JACKSON'S ARAB alliance has equally insecure roots. While the reverend now claims to repudiate the PLO, in 1984 he decried the extradition of a Palestinian terrorist for prosectution in Israel, where the terrorist had committed numerous crimes. Jackson also defended Andrew Young upon the latter's expulsion from the U.N. after meeting with a PLO member, and Jackson blamed the American Jews for Young's dismissal. The reverend accused Israeli Prime Minister Begin of being a racist, and was quoted as rebuking Americans for worrying too much about the Holocaust, while there are many other atrocities, such as the systematic murder of the Palestinian people, which he said are comparable to the Nazi regime and more current.
Jackson associates Blacks with Arabs, and in turn receives badly needed funds from the oil-rich nations. Historically, Blacks and Arabs have the natural alliance of the Nazis and the Jews; the Arabs sold Africans into slavery and greatly contributed to the South's ability to purchase slaves inexpensively during the early years of the British presence in the Americas. This Black-Arab association has plagued him in several instances, in his failure to praise the Israelis for the airlift of starving Black Ethiopian Jews form their barren homeland, in his now infamous "hymie" slur, and in his notorious alliance with Black Muslim leader and anti-Semite Louis Farrakhan, Jackson's economic and political ties have led him into strange difficulties.
"We must fight for a value system, we must not put money above morals and economics above ethics," Jackson shouted to a roaring crowd in the Yard. "Rise up America, let the light of freedom shine, and nothing compromised to the lurking shadow apartheid. Rise up America, give our youth a reason to live. Rise up America, do justice, love mercy and walk only before our God. Rise up America, give me you tired, your poor, your huddled masses who have earned the right to breathe free. Rise up America, red, yellow, brown, Black and white. Rise up America, we're all persons in God's sight. Let's march together let's stand together. Let's go to jail together, let's live together, let's fight together. Freedom is now. Freedom in now."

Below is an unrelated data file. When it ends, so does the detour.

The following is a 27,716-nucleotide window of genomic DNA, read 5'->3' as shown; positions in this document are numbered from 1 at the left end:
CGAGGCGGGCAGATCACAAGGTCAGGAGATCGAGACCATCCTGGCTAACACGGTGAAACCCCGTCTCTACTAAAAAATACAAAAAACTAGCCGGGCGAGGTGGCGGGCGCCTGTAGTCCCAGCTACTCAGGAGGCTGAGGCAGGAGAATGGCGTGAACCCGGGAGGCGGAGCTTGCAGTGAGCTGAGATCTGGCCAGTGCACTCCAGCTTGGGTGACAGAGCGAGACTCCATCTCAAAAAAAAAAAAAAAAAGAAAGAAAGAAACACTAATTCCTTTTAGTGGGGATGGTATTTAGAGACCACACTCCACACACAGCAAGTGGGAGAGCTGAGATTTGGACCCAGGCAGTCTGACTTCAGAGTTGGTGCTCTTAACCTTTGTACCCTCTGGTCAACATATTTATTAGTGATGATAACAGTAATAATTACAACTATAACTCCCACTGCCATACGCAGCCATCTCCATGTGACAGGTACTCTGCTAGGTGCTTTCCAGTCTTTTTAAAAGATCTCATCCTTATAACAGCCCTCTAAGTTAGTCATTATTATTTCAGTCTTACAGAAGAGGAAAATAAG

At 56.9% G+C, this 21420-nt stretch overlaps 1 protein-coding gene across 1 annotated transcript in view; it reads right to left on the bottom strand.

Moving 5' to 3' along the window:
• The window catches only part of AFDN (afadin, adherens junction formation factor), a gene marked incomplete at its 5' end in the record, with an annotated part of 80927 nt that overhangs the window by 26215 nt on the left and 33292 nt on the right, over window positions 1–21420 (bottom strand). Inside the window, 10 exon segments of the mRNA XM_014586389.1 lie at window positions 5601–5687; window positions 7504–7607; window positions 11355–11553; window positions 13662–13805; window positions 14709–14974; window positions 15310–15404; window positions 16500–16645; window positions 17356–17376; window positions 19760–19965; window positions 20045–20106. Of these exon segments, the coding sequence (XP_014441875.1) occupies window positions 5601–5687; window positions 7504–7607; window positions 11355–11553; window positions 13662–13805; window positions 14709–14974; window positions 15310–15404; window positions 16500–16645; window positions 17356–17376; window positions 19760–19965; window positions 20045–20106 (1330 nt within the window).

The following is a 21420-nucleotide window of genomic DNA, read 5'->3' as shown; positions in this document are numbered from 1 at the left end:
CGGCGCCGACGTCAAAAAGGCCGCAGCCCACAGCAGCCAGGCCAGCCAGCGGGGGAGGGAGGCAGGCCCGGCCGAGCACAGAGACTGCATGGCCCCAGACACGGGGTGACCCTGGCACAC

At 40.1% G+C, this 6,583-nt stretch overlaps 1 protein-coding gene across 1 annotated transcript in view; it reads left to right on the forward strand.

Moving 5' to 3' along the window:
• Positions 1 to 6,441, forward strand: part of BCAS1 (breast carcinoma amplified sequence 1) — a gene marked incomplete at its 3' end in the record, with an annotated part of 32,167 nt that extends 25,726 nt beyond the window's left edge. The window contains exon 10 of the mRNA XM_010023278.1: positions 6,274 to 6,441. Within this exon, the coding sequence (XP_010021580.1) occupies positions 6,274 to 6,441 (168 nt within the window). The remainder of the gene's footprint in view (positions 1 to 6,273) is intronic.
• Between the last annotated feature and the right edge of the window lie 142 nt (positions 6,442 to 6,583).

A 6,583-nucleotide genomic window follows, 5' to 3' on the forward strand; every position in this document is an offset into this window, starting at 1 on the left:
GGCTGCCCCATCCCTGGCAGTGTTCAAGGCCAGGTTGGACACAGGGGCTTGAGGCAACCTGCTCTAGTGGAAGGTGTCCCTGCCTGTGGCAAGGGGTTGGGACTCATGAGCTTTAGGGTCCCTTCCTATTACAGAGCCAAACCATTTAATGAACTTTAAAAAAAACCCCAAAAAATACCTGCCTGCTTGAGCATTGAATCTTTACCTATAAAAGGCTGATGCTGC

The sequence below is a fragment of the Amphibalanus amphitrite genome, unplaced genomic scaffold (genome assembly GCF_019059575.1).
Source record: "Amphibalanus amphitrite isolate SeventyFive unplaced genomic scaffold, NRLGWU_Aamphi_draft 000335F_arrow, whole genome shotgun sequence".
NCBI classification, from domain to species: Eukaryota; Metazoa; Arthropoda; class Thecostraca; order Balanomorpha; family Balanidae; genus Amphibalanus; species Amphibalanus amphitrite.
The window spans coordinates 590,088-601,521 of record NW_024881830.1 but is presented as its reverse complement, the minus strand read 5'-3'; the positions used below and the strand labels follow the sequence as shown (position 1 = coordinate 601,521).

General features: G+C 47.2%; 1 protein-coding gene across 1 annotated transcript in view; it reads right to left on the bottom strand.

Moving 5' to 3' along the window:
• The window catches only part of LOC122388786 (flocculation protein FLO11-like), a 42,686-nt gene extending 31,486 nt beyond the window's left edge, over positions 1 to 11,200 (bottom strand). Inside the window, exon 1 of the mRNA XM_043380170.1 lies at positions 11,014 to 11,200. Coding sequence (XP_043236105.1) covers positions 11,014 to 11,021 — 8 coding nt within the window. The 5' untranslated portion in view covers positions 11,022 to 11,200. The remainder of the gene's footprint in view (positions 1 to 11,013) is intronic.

JACKSON'S ORATORICAL skill is perhaps second to none in the public areas today. He moved even those considering themselves advocates of Harvard's current investment policy, with his calls for moral purity over financial and rational distractions. He asks us to "rise up," to forego those interests which run contradictory to our innermost sense of justice. President Bok was chastised by many for avoiding the Yard during the rally; he most likely stayed away because he realized a battle on Jackson's terms would result in a strike against the University administration. For Jackson's credibility lies not in his ability to dissect an issues and put it in perspective, but in his appeal to adopt a consistent moral outlook to public issues. He claims to take the high road on issues ranging from South Africa to affirmative action, and to leave Bok and others far behind. But the reverend's own record demonstrates a more opportunistic view. He takes the political high road when it comes to agricultural interests, he takes the economic high road when it comes to the Arab connection, and he takes the rational high road when it comes to his affiliation with Farrakhan and New York Jews.
Although he never explicitly states it, Jackson well knows that he relies heavily on the legacy of Martin Luther King. He refers to King at every opportunity, he emulates King on the podium. But he's nothing like King. King was moral, Jackson is political and opportunistic; he does not have the "moral authority" to illuminate Harvard's evil ways.